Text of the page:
Author Topic: Raw Milk Stilton - Cream Question  (Read 1648 times)

Offline chilipepper

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Raw Milk Stilton - Cream Question
« on: February 22, 2009, 01:48:44 PM »
I'm going to be making a stilton here shortly and will be using raw milk rather than whole milk and cream as my last batch.  According to the milk WIKI: "Jersey cows produce milk of about 5.2% fat".  I would assume that I should just use the milk directly and not any additional cream or skimming off of the cream?

This may go back to some of the milk discussion.  According to my recipe it calls for 1 cup of half and half cream added per gallon of whole milk.  Again we are back to the verbiage of the recipe and what assumptions we are making in regards to any particular authors definition of whole milk?   

Any advice before I venture forward would be appreciated. 

Ryan


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Offline Likesspace

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Re: Raw Milk Stilton - Cream Question
« Reply #1 on: February 22, 2009, 07:53:16 PM »
Hey Ryan..
I wish I could offer you some definitive advice on this subject but I've never been fortunate enough to use raw milk.
The only thing I can tell you is that I've always used whole (3.5%) milk and have added what I believe to be 18% whipping cream to the mix.
This seems to me that the final cream content, of my mixture, would be well above the 5.2% of your raw milk but that's only a guess.
Sorry I couldn't be of more help on this, but good luck!

Dave

Offline chilipepper

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Re: Raw Milk Stilton - Cream Question
« Reply #2 on: February 23, 2009, 10:24:44 AM »
Dave, thanks for the reply.  Let me run the math by some of you and see if my thinking on this is correct.  So based on the milk discussion here.   If we consider a recipe which calls for 1 cup of half and half (for sake of discussion we'll assume 18% butterfat) and 1 gallon of whole milk (3.25% butterfat).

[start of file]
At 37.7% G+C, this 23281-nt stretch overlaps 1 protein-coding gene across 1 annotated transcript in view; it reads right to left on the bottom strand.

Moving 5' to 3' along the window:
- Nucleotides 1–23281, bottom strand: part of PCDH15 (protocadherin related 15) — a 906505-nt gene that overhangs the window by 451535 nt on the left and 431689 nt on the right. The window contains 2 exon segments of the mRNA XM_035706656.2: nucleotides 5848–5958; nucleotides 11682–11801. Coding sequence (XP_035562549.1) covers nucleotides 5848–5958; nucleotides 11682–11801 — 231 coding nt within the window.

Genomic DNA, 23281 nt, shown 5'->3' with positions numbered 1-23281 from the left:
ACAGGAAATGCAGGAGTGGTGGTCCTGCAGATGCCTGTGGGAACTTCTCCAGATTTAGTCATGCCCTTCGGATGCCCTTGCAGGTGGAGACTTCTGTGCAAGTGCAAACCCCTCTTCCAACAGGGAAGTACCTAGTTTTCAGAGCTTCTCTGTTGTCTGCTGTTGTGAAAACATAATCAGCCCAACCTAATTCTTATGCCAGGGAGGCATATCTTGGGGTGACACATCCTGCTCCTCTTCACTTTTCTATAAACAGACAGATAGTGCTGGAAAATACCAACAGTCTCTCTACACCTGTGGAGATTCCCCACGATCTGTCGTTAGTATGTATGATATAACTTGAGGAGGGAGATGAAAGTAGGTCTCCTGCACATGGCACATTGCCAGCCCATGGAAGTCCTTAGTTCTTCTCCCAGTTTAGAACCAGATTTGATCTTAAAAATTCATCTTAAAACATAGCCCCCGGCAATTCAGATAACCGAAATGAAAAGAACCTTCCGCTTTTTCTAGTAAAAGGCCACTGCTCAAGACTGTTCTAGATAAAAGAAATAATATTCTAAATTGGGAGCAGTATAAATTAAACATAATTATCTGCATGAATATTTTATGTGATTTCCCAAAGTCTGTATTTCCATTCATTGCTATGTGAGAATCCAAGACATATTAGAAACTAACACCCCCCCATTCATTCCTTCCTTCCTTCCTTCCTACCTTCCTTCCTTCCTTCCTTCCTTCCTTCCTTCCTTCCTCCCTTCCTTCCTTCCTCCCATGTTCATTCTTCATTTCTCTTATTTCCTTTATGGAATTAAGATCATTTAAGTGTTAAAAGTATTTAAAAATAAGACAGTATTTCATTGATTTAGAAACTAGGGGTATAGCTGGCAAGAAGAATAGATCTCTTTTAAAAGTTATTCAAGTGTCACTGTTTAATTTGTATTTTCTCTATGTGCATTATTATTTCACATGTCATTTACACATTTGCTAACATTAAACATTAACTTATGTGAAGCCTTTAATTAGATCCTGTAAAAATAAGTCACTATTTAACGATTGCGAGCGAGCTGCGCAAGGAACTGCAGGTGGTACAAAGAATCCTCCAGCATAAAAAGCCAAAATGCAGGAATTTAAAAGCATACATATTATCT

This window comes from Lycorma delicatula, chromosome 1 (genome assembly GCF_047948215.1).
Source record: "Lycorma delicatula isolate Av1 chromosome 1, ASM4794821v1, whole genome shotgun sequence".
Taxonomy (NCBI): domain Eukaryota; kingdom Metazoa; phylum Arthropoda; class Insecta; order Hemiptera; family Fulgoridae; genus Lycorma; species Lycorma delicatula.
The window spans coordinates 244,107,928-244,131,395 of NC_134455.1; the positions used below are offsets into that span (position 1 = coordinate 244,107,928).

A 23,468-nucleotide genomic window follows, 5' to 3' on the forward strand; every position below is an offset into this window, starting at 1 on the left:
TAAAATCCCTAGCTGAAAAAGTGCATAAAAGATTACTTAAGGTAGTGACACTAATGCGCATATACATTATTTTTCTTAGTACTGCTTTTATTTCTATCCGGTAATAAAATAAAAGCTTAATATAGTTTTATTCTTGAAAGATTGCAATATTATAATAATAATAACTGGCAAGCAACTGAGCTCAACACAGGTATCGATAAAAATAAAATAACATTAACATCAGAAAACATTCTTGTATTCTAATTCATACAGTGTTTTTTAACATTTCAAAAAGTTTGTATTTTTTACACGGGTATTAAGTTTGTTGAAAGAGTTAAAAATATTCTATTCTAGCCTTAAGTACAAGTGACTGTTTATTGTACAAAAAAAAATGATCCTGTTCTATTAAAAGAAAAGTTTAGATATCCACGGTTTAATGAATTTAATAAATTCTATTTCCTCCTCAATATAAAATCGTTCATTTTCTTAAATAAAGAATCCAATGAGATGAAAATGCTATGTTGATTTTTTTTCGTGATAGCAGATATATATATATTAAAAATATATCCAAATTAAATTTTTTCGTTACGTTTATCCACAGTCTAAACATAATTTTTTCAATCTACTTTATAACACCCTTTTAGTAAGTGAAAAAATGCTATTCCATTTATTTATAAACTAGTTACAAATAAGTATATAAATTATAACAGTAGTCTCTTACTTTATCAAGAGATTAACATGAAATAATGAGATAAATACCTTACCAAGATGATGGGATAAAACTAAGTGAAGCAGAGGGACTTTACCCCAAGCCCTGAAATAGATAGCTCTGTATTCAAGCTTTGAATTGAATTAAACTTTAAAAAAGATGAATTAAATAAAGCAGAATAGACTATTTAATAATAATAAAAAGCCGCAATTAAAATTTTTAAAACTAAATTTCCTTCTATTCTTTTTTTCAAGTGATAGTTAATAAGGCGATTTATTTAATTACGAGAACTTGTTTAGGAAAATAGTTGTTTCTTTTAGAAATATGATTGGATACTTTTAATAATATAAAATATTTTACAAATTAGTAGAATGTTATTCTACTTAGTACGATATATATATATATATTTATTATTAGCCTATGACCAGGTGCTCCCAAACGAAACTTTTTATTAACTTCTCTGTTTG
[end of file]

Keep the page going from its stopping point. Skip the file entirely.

From here we could say:

1 Gallons Whole Milk = 128 oz
1 Cup Half & Half = 8 oz
At 3.25% butterfat then 1 gallon whole milk has 4.16 oz of butterfat. (128 x .0325)
Likewise at 18%, 1 cup of half & half has 1.44 oz of butterfat. (8 x .18)

Now if we combine these we'd have 136 oz of mixed milk comprised of 5.6 oz of butterfat or 4.12% butterfat.

SO now the glaring question is what is the optimum fat content for Stilton making.  If we know that we can work the fat numbers to accommodate an ideal whether it is store bought or an estimation of raw milk fat.

Ryan

Offline Cartierusm

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Re: Raw Milk Stilton - Cream Question
« Reply #3 on: February 24, 2009, 03:03:00 AM »
Ryan I think you're over thinking it, because unless you are actually testing the milk your are using at the time of the batch milk is going to vary slightly all the time. I would ask the person you get the raw milk from as to fat content.
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Offline chilipepper

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Re: Raw Milk Stilton - Cream Question
« Reply #4 on: February 24, 2009, 09:23:55 PM »
I was really just trying to rationalize the concept of adding the pint of half and half to a gallon of whole milk.  I wanted to make that stilton with raw milk and didn't have or want to add extra cream to already pretty creamy milk. 

It is pretty amazing how much the cream content changes on the raw milk I get.  Sometimes there is about 1.5 inches of cream that will seperate to the top.  At other times I've had almost 3 inches of cream at the top of a gallon jar full.   The people I get my milk from most likely do not have the ability to test the cream content, not to mention, it seems to change from day to day.

Ryan


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Offline John (CH)

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Re: Raw Milk Stilton - Cream Question
« Reply #5 on: February 27, 2009, 05:32:14 AM »
Ryan thanks for doing the math, looks correct, your problem as you said, is how to measure your raw milk's changing fat content.

For my Blue Cheese #3 (Stilton #1) I used:
  • 3.75 US gallons store bought pasteurized homogenized whole cow's milk, assume 3.25% butterfat.
  • 3/4 quart store bought ultra-pasteurized cow's whipping cream, assume 36% butterfat.

Ignoring losses from my stockpot's leaking rivets :( as not relevant to this calculation:
  • My milk had 128 ounces/US gallon x 3.75 US gallons x 3.25% butterfat = 15.6 ounces butterfat.
  • My whipping cream had 32 ounces/US quart x 3/4 quart x 36% butterfat = 8.64 ounces butterfat.
  • Combine (15.6+8.64 ounces butterfat) / (3.75x128 + 0.75x32) = 4.81% butterfat.

This is 17% higher than you calculated and mine ripened up like cream cheese, is as solid as a (somewhat) hollow rock, and as Carter said:
Quote
It's weird that the rind hasn't wrinkled.

But that may be more a function of my method than ingredients.